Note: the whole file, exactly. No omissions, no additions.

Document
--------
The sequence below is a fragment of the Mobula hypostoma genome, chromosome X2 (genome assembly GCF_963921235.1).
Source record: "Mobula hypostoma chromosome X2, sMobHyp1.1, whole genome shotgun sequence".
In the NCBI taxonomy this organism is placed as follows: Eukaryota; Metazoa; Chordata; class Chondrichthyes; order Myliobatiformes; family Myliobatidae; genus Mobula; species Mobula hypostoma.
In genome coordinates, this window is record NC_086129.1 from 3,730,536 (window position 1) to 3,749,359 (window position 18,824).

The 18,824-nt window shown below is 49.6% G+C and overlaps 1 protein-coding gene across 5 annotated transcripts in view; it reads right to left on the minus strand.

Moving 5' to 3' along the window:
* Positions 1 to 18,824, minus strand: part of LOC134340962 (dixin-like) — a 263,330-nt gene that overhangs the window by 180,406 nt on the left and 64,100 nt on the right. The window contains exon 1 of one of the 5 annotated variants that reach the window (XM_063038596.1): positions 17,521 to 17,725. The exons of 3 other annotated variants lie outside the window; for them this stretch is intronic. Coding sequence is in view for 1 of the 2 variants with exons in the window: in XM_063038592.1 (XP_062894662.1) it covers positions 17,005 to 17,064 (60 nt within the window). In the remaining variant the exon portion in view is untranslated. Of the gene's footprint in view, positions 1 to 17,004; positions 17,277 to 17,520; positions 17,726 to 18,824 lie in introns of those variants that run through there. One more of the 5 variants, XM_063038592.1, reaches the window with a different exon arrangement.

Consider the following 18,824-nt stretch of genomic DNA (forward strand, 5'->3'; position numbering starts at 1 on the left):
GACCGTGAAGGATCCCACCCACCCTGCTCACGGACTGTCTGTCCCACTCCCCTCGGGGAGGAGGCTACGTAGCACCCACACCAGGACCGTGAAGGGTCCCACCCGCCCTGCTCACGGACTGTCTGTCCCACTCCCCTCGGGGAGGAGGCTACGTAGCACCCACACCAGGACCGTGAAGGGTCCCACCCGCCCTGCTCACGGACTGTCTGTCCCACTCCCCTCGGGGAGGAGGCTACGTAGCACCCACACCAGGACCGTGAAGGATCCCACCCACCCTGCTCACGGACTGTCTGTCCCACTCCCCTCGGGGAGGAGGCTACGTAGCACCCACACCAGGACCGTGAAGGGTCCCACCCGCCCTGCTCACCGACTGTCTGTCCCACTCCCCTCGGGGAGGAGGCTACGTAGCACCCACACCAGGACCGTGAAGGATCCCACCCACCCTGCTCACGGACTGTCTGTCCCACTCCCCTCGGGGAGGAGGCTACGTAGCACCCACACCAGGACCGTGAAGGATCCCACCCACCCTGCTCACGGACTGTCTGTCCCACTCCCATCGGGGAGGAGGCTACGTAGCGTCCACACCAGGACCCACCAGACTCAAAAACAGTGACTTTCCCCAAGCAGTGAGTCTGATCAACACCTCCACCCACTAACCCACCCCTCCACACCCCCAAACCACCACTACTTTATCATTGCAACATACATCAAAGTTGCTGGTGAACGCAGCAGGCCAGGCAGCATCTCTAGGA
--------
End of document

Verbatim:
The sequence below is a fragment of the Mobula hypostoma genome, chromosome X2 (genome assembly GCF_963921235.1).
Source record: "Mobula hypostoma chromosome X2, sMobHyp1.1, whole genome shotgun sequence".
In the NCBI taxonomy this organism is placed as follows: Eukaryota; Metazoa; Chordata; class Chondrichthyes; order Myliobatiformes; family Myliobatidae; genus Mobula; species Mobula hypostoma.
In genome coordinates, this window is record NC_086129.1 from 3,730,536 (window position 1) to 3,749,359 (window position 18,824).

The 18,824-nt window shown below is 49.6% G+C and overlaps 1 protein-coding gene across 5 annotated transcripts in view; it reads right to left on the minus strand.

Moving 5' to 3' along the window:
* Positions 1 to 18,824, minus strand: part of LOC134340962 (dixin-like) — a 263,330-nt gene that overhangs the window by 180,406 nt on the left and 64,100 nt on the right. The window contains exon 1 of one of the 5 annotated variants that reach the window (XM_063038596.1): positions 17,521 to 17,725. The exons of 3 other annotated variants lie outside the window; for them this stretch is intronic. Coding sequence is in view for 1 of the 2 variants with exons in the window: in XM_063038592.1 (XP_062894662.1) it covers positions 17,005 to 17,064 (60 nt within the window). In the remaining variant the exon portion in view is untranslated. Of the gene's footprint in view, positions 1 to 17,004; positions 17,277 to 17,520; positions 17,726 to 18,824 lie in introns of those variants that run through there. One more of the 5 variants, XM_063038592.1, reaches the window with a different exon arrangement.

Consider the following 18,824-nt stretch of genomic DNA (forward strand, 5'->3'; position numbering starts at 1 on the left):
GACCGTGAAGGATCCCACCCACCCTGCTCACGGACTGTCTGTCCCACTCCCCTCGGGGAGGAGGCTACGTAGCACCCACACCAGGACCGTGAAGGGTCCCACCCGCCCTGCTCACGGACTGTCTGTCCCACTCCCCTCGGGGAGGAGGCTACGTAGCACCCACACCAGGACCGTGAAGGGTCCCACCCGCCCTGCTCACGGACTGTCTGTCCCACTCCCCTCGGGGAGGAGGCTACGTAGCACCCACACCAGGACCGTGAAGGATCCCACCCACCCTGCTCACGGACTGTCTGTCCCACTCCCCTCGGGGAGGAGGCTACGTAGCACCCACACCAGGACCGTGAAGGGTCCCACCCGCCCTGCTCACCGACTGTCTGTCCCACTCCCCTCGGGGAGGAGGCTACGTAGCACCCACACCAGGACCGTGAAGGATCCCACCCACCCTGCTCACGGACTGTCTGTCCCACTCCCCTCGGGGAGGAGGCTACGTAGCACCCACACCAGGACCGTGAAGGATCCCACCCACCCTGCTCACGGACTGTCTGTCCCACTCCCATCGGGGAGGAGGCTACGTAGCGTCCACACCAGGACCCACCAGACTCAAAAACAGTGACTTTCCCCAAGCAGTGAGTCTGATCAACACCTCCACCCACTAACCCACCCCTCCACACCCCCAAACCACCACTACTTTATCATTGCAACATACATCAAAGTTGCTGGTGAACGCAGCAGGCCAGGCAGCATCTCTAGGA